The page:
Of Chatbots and Crackpots: ChatGPT as Crisis of the Image

Curator's Note

‘The clone’. ‘The drone’. And ‘the data double’. In W.J.T. Mitchell’s 2018 lecture, ‘Iconology 3.0’, these are some of his candidates for the cultural icons—paradigmatic ‘images of images’—that have come to define the status of the image in our time.[1] Today, however, Mitchell might have to add another to the list: the chatbot, epitomized by the currently rampant ChatGPT and its large-language-model progeny.

Why approach what’s a largely text-based phenomenon as a question of the image, though? Certainly, many iterations of ChatGPT’s technology deal with actual pictures. But iconology as the study of images across media has a far more pervasive purview.[2] It includes the verbal icon, images in text, such as figures and metaphors; and, furthermore, images of text. An iconology such as Mitchell’s is therefore not only interested in how ChatGPT (as a kind of ‘world picture’ or what Ted Chiang calls a ‘blurry JPEG of the web[3]) holds up a global image of all the shit we say online; or how ChatGPT, as the now-emblematic avatar or mascot of generative AI, has itself become an image. A critical iconology is also interested in the images that animate our experience of ChatGPT.

The story of ChatGPT to date has thrived on such vivifying images—‘stochastic parrots’, ‘hallucinations’ and ‘jailbreaks’, or the ‘arms race’ amid an impending ‘textpocalypse’—fueled by a cultural imaginary long stocked with science fictions of the future. Yet the most persistent of these images is the elusive ‘Author’ that continues to haunt our experience of the chatbot. The creepiest cases, like when Bing Chat manifested the capricious crackpot ‘Sydney’, or when ChatGPT was lured into uttering deadpan taboos in the name of ‘Dan’, only serve to magnify an already innate urge: somehow, we want the chatbot to be a sentient ghostly other. Mitchell would remind us that people have an incorrigible tendency to animate images, to treat them as if alive. In this instance, we animate a technology with an image of autonomy and authorship.

Our apparently irrational inclination to anthropomorphize AI has however been attracting resistance. There are rising calls from activists to demystify and exorcise from our thinking undue notions of ‘intelligence’, ‘learning’, or ‘consciousness’ and to uphold better images of AI.[4] Such corrective efforts can be seen as a kind of iconoclasm, an attack-of-images aimed at the idols of Silicon Valley tech bros and ‘AI hype’. But these efforts may well be in vain. Images that animate are fleeting things; phantoms can’t be put to death. What we have in this deadlock is in fact the latest chapter in a long history of images posing a crisis to humankind—especially ‘when a new medium makes possible new kinds of images, often more lifelike and persuasive than ever before, and seemingly more volatile and virulent.’[5]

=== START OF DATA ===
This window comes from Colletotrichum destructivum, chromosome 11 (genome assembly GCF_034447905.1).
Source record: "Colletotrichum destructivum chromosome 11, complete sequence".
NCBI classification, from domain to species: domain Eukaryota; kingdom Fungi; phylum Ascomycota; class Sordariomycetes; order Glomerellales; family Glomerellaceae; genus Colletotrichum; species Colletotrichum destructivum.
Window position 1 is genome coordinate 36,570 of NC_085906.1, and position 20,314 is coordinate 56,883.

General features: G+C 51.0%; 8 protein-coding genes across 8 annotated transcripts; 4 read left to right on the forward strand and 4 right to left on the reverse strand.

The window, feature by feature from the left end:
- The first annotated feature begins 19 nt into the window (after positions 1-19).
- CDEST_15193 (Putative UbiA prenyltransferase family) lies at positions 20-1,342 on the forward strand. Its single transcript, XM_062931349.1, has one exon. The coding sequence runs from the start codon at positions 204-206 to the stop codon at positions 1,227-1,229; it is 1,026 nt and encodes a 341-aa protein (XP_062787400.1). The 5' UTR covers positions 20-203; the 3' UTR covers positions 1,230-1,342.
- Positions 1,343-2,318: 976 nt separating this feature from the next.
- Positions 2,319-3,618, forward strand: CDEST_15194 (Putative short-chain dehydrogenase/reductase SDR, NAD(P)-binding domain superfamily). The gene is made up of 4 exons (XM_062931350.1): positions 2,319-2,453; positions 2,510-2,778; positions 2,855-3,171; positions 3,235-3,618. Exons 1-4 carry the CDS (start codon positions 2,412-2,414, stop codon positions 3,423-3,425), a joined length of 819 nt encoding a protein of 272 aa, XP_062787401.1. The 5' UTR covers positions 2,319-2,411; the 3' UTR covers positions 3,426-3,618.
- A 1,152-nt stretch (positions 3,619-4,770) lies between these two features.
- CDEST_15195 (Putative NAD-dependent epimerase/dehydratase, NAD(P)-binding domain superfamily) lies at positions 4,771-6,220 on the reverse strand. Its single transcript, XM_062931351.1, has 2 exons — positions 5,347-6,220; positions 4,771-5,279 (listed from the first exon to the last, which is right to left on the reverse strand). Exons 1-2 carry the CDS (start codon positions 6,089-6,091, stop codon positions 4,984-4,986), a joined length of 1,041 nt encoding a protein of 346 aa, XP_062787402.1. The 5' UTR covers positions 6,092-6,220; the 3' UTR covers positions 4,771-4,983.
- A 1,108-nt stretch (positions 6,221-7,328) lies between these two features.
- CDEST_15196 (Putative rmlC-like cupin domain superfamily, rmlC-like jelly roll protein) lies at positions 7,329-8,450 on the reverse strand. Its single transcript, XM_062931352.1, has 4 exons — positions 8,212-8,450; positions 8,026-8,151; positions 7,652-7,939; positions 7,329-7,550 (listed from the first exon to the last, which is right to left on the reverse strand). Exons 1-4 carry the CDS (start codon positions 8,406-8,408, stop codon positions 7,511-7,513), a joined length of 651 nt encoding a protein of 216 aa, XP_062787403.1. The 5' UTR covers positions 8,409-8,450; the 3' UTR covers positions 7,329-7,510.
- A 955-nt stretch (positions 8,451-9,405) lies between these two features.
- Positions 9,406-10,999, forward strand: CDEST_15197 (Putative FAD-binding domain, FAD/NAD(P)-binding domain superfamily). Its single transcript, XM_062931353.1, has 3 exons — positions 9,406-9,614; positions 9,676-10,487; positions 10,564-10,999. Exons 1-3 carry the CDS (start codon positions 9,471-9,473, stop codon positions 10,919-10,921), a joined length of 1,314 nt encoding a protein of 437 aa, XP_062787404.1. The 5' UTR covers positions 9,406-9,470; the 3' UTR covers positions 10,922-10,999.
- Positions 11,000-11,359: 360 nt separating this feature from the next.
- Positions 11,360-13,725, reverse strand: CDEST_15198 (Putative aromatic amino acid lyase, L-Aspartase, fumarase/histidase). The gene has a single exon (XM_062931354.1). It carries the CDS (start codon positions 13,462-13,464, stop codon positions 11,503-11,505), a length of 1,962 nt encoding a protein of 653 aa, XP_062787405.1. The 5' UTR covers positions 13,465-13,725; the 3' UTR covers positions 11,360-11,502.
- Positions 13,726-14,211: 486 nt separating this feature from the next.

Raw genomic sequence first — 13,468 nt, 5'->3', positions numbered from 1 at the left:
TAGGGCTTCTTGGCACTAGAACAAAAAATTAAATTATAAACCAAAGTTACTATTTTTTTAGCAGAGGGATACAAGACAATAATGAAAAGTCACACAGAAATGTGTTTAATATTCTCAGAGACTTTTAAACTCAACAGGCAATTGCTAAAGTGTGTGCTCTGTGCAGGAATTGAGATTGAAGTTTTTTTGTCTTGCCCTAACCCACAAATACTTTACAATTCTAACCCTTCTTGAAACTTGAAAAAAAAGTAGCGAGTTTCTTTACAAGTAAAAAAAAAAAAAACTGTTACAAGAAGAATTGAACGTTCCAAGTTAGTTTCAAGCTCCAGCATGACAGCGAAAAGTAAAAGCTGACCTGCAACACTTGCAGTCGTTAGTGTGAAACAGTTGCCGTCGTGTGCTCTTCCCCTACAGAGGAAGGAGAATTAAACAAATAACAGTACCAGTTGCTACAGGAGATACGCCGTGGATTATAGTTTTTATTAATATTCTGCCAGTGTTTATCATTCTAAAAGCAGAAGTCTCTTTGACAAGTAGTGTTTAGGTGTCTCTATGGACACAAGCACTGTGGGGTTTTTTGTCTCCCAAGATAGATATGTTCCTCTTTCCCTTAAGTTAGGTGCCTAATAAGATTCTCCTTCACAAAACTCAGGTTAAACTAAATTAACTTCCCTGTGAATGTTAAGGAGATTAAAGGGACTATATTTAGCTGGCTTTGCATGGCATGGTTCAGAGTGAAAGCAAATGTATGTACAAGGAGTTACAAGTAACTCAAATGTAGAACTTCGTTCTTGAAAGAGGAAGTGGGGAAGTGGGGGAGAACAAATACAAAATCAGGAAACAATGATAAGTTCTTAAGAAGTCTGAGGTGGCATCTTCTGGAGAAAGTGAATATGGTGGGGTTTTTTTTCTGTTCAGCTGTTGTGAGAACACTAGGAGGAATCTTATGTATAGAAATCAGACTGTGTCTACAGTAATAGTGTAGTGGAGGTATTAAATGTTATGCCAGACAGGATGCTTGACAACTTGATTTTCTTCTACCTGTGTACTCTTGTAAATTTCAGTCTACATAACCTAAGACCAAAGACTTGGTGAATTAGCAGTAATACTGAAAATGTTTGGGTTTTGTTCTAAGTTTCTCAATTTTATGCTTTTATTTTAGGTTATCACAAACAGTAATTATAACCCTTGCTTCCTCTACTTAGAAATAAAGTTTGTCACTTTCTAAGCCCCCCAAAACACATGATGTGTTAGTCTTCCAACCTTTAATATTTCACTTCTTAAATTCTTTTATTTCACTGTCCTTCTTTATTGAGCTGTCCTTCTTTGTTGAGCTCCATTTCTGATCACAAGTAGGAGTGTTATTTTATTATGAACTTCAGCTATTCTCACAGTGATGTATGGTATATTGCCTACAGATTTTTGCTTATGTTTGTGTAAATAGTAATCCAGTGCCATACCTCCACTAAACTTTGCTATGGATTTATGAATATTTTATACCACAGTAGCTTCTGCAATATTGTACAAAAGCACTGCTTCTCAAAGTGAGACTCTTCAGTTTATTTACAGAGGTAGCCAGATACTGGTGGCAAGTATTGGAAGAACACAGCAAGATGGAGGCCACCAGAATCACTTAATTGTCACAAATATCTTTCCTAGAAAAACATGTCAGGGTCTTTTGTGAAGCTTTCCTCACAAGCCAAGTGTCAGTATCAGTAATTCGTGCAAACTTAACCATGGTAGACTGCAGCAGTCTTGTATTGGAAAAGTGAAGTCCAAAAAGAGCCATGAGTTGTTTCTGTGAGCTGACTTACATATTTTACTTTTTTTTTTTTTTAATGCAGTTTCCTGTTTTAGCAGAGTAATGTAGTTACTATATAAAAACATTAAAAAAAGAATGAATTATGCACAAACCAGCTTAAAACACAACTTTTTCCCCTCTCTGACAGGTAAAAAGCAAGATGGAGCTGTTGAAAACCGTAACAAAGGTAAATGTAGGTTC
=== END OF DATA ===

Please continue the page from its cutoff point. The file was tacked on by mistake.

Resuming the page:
So what’s at stake in the seemingly intelligent conversation extended by the text bot ChatGPT? For one thing, our age-old ambivalence towards the image appears to have found its newest, faceless, face.


[1] The lecture was later published as W.J.T. Mitchell, ‘ICONOLOGY 3.0 Image Theory in Our Time,’ Nove Teorije 1 (2019), 8–27. 

[2] See W.J.T. Mitchell, Image Science: Iconology, Visual Culture, and Media Aesthetics (Chicago: University of Chicago Press, 2015); and What Do Pictures Want? (Chicago: University of Chicago Press, 2005).

[3] Ted Chiang, ‘ChatGPT is a Blurry JPEG of the Web,’ The New Yorker, February 9, 2023.

[4] For but one of many examples, see Francis Hunger, ‘Unhype Artificial “Intelligence”! A Proposal to Replace the Deceiving Terminology of AI,’ Zenodo (2023). https://doi.org/10.5281/zenodo.7524493

[5] W.J.T. Mitchell, ‘Image,’ in Critical Terms for Media Studies, eds. W.J.T. Mitchell and Mark B.N. Hansen (Chicago: University of Chicago Press, 2010), 35–48, at 38.

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